That means a number of hard decisions need to be made, which won’t be popular in the locker room, but it’s about doing what is best for the program in the long term, not the next two months.
One of those decisions involves freshman guard Al Durham.
• Durham is the point
Miller started fifth-year senior Josh Newkirk at the point Saturday, but Durham ran the offense down the stretch, and he should do so for the rest of this season.
Durham should play the point for 30 minutes each game, while Newkirk plays 10 as his back-up.
It’s not that Durham is great in the role, because he isn’t. He looked really shaky at times Saturday. But he needs to be much better at the task next October and that growth can be expedited by letting him endure growing pains now. And he will. Frequently.
And again, let’s be honest, it’s not like Newkirk has been some phenomenal player.
In Saturday’s game, Newkirk made the decision to throw the ball to the non-offensive Zach McRoberts at the 26-foot mark with the shot clock winding down.
He later drove to the middle of the lane and left his feet with nowhere to pass, resulting in a turnover with the game hanging in the balance. They were just dumb plays made by a guy with his experience.
• Johnson and Green play off the ball
Both senior guard Robert Johnson and sophomore guard Devonte Green have to play with as little thought and responsibility as possible, so make their jobs simple.
In the case of Johnson, he does a nice job handling the ball on pick and rolls, but he is not a point guard, so all he should think about is making cuts offensively, driving the ball, and taking catch-and-shoot 3-pointers. That is all.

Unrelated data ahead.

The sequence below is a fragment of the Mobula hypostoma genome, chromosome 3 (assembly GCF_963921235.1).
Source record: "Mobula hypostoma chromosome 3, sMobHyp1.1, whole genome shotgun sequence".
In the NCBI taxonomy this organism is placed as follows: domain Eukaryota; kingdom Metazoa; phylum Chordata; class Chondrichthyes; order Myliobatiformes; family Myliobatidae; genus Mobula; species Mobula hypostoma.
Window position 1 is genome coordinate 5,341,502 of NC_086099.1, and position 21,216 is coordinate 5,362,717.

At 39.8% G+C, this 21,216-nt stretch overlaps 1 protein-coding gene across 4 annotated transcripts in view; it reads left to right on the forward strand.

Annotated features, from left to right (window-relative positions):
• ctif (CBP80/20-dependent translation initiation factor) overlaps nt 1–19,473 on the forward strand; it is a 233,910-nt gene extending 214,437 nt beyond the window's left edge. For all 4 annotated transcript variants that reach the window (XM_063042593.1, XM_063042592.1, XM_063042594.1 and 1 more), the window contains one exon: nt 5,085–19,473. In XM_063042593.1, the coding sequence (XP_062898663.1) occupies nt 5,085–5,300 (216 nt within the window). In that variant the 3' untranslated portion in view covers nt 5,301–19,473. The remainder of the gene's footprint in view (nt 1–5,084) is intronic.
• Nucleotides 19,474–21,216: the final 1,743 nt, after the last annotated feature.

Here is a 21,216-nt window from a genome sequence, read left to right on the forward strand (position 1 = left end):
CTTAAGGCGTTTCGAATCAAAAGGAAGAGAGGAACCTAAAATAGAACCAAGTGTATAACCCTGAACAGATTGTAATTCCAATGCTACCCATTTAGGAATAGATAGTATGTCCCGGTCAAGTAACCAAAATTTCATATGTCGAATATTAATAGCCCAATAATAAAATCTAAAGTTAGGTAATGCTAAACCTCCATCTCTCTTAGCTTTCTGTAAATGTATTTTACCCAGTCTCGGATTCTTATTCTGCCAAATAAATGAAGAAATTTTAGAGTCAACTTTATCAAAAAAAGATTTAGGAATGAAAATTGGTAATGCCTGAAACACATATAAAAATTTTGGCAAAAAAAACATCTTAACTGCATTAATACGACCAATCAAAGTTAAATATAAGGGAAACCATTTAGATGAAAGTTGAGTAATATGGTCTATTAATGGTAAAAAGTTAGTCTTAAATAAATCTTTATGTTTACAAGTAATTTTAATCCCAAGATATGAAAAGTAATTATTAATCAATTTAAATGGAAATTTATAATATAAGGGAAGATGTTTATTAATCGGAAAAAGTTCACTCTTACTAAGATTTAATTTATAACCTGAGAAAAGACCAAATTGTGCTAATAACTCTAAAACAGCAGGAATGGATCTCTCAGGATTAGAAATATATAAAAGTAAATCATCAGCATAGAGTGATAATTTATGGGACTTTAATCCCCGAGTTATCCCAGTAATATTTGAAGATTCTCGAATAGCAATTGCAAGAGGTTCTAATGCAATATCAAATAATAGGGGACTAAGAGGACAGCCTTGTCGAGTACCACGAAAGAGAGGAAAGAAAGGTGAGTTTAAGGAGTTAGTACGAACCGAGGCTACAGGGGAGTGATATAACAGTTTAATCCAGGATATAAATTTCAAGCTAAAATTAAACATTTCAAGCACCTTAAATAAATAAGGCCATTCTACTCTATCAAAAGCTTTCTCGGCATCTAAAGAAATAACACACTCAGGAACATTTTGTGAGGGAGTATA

In the case of Green, he plays no more than 10 minutes per game as a back-up to Johnson and he just focuses on shooting 3-pointers and driving the ball. His primary impact needs to be made at the defensive end of the floor for the rest of this year. If he is good defensively, his minutes can increase as long as he plays with intellect offensively.
• Moore plays
Freshman center Clifton Moore has only played 23 minutes this season, but with at least 15 games remaining, he needs to add about 75 to 120 minutes to that total.
Again, this season is a wash, so let him play five to eight minutes per game, regardless of opponent, every single outing.
This will better prepare Indiana for next season, not just due to Moore’s development, but it will provide an insurance policy for the enigmatic Davis.
Miller has no idea what Davis’ mindset, conditioning or effort will be a year from now. Heck, before the injury, he didn’t know which Davis would show up in tomorrow’s practice. So develop Moore and let the competition unfold for the starting job next season.
In addition to Moore playing in games, he gets additional work done in the weight room and individually on the court with an assistant beginning today. I’d assign a specific assistant to manage the “Clifton Moore project” until October and he gets a $50,000 bonus out of Miller’s pocket if Moore morphs into a reliable and effective player next season. Yes, I am dead serious.
Indiana played better Saturday than it did at Wisconsin, which is a credit to the Hoosier players and coaches. However, it still has a very long road ahead before its level of intellect, execution, and passion – at both ends of the floor – are acceptable and/or consistent.
For the rest of this season, Miller needs to focus on young player development, as well as those areas and however the wins and losses come, then so be it.
When the Hoosiers take the court next November, they need to be more skilled, more intelligent, and more emotional than this group has proven that it can consistently demonstrate.
This column is the commentary of the writer and does not necessarily reflect the views or opinions of The News-Sentinel. Email Tom Davis at Tdavis@news-sentinel.com.